The death of Cecil, the South African lion, has haunted me since news of it was reported, shortly after July 1. Observed in a wildlife sanctuary by Oxford University since 1999, Cecil was stalked, lured from the confines of the sanctuary where he lived, baited with elephant meat, and shot with a crossbow by Minnesota dentist Walter J. Palmer. Before he was killed by a rifle, Cecil was allowed to suffer for 40 hours from the arrow that Palmer lodged in his quarry.

Cecil’s decapitated head and flayed skin were intended for one of Palmer’s trophy rooms, alongside the brown bears, moose, and other game he has killed over the years for sport. Instead, today Palmer is in hiding, paying out thousands of dollars to security services in Florida and Minnesota and to a public relations firm to help dig him out of a deadly trap of his own devising.

The savagery and arrogance of big game hunting is beyond imagining. But I wonder if Walter Palmer doesn’t offer us, in grotesquely exaggerated fashion, a vision of our own depredations and defilements of nature. Few of us brandish cross-bows, or slaughter innocent creatures in mismatched contests of wit and weaponry. But to the extent that we treat God’s gift of nature as ours to “use,” according to the same calculus of “master” intelligence and know-how as did Palmer, we have collectively caused at least as much harm, trauma and irrecoverable damage as any civilized killer with a weapon.

The Pope’s recent encyclical on the environment, “Laudato Si,” makes this abundantly clear. It should be required reading for every spiritual descendant of the Pope’s chosen namesake, St. Francis.

The list of human acts that are depleting resources, triggering disease and ecological (and economic) imbalances, and destroying animal populations fill pages: the use of petrochemicals, mono-farming, our reliance on plastic packaging, fracking, climate control, just to name a few …

We don’t need more inventories.

We need action. And this action must be predicated on a personal inventory of our attitudes and our practices.

In the past week, I found a dead robin on my walk, then a dead mouse.

“Must be the roving cat,” my husband opines.

I disagree. I don’t think it’s the cat, because there are no marks on either of their bodies. I suspect that it has to do with the poison we have used for the first time in 25 years to eliminate crabgrass from our lawn.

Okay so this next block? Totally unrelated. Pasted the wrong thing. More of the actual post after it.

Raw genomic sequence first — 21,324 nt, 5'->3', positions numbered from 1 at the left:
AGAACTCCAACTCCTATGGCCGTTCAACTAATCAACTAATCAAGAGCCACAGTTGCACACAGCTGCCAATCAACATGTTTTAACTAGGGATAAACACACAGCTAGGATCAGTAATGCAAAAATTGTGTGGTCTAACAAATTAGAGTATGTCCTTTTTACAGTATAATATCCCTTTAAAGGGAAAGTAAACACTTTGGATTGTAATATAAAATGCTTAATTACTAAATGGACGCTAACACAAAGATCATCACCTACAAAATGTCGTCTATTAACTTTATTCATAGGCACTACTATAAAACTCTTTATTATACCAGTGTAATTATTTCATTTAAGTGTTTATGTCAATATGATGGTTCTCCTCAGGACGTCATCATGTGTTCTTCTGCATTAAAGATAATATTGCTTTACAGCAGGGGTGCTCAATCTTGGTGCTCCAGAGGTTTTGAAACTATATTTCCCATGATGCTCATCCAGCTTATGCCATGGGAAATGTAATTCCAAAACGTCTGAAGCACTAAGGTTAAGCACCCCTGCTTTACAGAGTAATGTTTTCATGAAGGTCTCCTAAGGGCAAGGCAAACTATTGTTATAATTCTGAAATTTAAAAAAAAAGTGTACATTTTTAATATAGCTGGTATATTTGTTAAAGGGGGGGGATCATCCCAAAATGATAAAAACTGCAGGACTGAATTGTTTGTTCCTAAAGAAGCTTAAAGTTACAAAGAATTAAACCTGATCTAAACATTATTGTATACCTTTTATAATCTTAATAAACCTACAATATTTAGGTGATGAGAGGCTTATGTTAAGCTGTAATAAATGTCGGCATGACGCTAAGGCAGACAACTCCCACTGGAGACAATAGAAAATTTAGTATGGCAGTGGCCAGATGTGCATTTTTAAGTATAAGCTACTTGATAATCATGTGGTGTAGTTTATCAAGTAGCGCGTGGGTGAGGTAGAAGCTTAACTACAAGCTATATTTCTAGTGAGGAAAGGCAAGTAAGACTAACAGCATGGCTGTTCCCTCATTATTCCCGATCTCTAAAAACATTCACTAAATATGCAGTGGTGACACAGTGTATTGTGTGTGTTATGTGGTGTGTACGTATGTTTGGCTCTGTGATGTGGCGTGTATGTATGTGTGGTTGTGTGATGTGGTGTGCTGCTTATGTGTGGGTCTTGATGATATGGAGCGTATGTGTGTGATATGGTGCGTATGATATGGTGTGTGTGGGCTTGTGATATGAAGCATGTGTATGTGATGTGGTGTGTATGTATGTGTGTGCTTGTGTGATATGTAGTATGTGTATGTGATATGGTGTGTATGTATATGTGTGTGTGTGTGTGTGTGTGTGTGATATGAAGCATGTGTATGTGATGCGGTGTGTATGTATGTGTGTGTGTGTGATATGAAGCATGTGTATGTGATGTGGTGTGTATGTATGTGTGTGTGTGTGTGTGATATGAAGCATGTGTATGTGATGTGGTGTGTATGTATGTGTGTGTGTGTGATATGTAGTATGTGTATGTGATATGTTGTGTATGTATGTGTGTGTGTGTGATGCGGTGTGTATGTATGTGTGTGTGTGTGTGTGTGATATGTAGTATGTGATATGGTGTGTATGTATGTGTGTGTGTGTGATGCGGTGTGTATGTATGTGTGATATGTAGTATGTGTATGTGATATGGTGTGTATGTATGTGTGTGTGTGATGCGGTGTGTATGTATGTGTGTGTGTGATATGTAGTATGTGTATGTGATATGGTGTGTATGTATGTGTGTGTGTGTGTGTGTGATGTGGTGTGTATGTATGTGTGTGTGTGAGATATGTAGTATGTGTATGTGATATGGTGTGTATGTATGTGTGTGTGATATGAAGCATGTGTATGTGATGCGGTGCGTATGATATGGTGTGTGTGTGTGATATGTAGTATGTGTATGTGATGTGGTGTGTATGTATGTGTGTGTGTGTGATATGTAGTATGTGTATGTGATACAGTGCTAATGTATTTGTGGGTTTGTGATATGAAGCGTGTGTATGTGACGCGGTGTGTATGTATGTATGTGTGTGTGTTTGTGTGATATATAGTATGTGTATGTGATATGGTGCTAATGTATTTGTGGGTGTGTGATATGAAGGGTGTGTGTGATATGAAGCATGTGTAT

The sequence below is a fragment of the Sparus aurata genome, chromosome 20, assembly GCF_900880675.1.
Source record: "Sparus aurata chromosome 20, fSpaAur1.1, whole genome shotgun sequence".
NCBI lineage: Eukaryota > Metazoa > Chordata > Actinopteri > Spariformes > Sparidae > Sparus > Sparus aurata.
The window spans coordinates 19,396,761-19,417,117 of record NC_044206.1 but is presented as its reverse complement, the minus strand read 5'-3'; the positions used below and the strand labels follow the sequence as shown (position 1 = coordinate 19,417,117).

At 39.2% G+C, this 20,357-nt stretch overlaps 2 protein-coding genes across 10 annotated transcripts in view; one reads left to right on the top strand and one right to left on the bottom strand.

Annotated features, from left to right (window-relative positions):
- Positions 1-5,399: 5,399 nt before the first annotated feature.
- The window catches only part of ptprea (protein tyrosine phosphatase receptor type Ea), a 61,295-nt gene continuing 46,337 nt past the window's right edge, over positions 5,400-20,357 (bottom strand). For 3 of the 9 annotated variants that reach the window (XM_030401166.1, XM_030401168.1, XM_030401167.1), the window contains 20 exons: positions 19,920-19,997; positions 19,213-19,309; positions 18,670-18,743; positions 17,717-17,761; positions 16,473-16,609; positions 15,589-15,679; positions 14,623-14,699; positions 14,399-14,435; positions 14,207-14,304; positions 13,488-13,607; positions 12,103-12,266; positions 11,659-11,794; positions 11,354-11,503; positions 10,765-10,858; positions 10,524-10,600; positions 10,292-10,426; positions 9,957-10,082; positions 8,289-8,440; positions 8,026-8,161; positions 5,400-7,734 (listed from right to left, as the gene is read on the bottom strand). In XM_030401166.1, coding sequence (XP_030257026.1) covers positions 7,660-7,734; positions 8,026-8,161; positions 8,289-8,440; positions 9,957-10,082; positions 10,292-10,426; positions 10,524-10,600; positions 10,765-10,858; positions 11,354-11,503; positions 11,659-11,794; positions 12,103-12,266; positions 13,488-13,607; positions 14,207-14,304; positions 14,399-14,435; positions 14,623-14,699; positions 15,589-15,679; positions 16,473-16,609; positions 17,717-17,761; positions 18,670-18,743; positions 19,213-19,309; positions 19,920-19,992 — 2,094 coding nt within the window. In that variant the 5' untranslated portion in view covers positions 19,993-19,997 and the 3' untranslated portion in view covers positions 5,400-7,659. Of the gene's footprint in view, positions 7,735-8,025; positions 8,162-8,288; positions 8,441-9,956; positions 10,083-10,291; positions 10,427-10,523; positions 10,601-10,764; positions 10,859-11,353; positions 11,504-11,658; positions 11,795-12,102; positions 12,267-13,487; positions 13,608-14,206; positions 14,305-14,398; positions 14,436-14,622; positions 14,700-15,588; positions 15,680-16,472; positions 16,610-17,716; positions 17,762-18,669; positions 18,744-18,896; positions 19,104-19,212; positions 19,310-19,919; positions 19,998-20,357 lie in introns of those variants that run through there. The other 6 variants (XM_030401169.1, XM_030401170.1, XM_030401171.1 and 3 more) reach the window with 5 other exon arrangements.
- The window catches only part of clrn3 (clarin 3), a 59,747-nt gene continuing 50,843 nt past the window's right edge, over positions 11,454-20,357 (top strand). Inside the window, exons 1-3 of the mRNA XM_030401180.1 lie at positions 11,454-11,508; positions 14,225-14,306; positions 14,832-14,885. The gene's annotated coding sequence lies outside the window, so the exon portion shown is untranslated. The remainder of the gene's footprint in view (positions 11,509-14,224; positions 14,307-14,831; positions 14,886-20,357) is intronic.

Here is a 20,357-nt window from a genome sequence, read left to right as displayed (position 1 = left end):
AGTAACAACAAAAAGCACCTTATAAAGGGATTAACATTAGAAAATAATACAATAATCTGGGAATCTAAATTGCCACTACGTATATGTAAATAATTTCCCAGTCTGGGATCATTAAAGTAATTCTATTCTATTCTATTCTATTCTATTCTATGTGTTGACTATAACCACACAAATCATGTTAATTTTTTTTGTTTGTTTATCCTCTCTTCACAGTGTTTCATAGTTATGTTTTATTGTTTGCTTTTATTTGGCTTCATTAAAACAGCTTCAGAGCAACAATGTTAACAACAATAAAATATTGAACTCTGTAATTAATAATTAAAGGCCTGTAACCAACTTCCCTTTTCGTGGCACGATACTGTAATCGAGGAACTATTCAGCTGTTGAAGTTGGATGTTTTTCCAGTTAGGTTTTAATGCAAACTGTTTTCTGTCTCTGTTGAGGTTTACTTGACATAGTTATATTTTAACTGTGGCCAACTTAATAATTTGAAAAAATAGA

“Everyone does it,” is no longer a good enough defense.

“A single person can’t make a difference.”

Ditto. Not good enough.

Here is where Cecil and his unsavory slayer may be our unlikely teachers.

In “The Problem of Pain,” C.S. Lewis argues that our modern tendency to treat social and natural crises on a metric of scale — to quantify and to detail complexity — distorts our moral compass when it comes to grasping and responding to suffering.
Lewis argues that suffering cannot be quantified. The suffering of the neighbor who has late-stage diabetes cannot be compounded with the suffering of the friend dying of breast cancer to produce the moral (or emotional) equivalent of “double” the amount of suffering. It does us no moral or intellectual good, he argues, and indeed to shift from the concrete instance of suffering before us, to an abstract model of pain, can numb us to any response at all. Abstracting a problem and going numb to it robs us of our capacity to take meaningful action. It reduces our connection to suffering to an intellectual puzzle that it is all too easy to distance ourselves from.

The death of one lion for sport is an ultimate suffering. So is the death of one robin, one mouse.

As a goad to action and a locus of intentional good, the individual case may be our best hope. Our own home, garden, neighborhood, schoolyard. The species of bird, fish, the waterway that we love.

“If a man has a hundred sheep and one of them goes astray, will he not leave the ninety-nine in the hills and go in search of the stray?” Even schoolchildren know this teaching of Jesus.

Ecologists can give us important facts about system changes in the environment, just as ethicists can argue general precepts from single examples. But only we as individuals can choose whether to ride a bicycle, buy a hybrid car, or insist on the SUVs that burn up twice as much gas. Only we can begin to practice small acts of restraint that will lead to larger lifestyle and, in time, more widespread change.

Many years ago, I met a man who, at the age of 21, had inherited a family fortune. He could easily have lived off the earnings of his investments for the rest of his life. No one would have challenged this decision. His peers would have, in fact, admired him.

But in a single stroke, he chose to give all of it away. He lived simply, and as he matured, became a different kind of person. He spoke out on issues of income equality, fair wages for the working poor, and affordable housing. He now heads a small agency dedicated to advocacy and teaching about these issues. He speaks at national conferences and has become a leader in the field of economic justice.

We all know individuals who have made similar self-giving choices. They have opted for simplicity, voluntary poverty, and service. For the most part, they are freer than those of us who have avoided such inner accounting.

In the example of Walter Palmer, we have seen very clearly the difference that one person can make. Palmer couldn’t have known, when he shelled out $55,000 to his Zimbabwe guides, that he would become a lightning rod and, for many, a tipping point for the challenges that Pope Francis has laid out with such candor, thoroughness, and courage, in “Laudato Si.”

Perhaps the time has come to step out of our own hiding places and our own deadly traps. The death of Cecil may be the invitation to a new way of justice and salvation.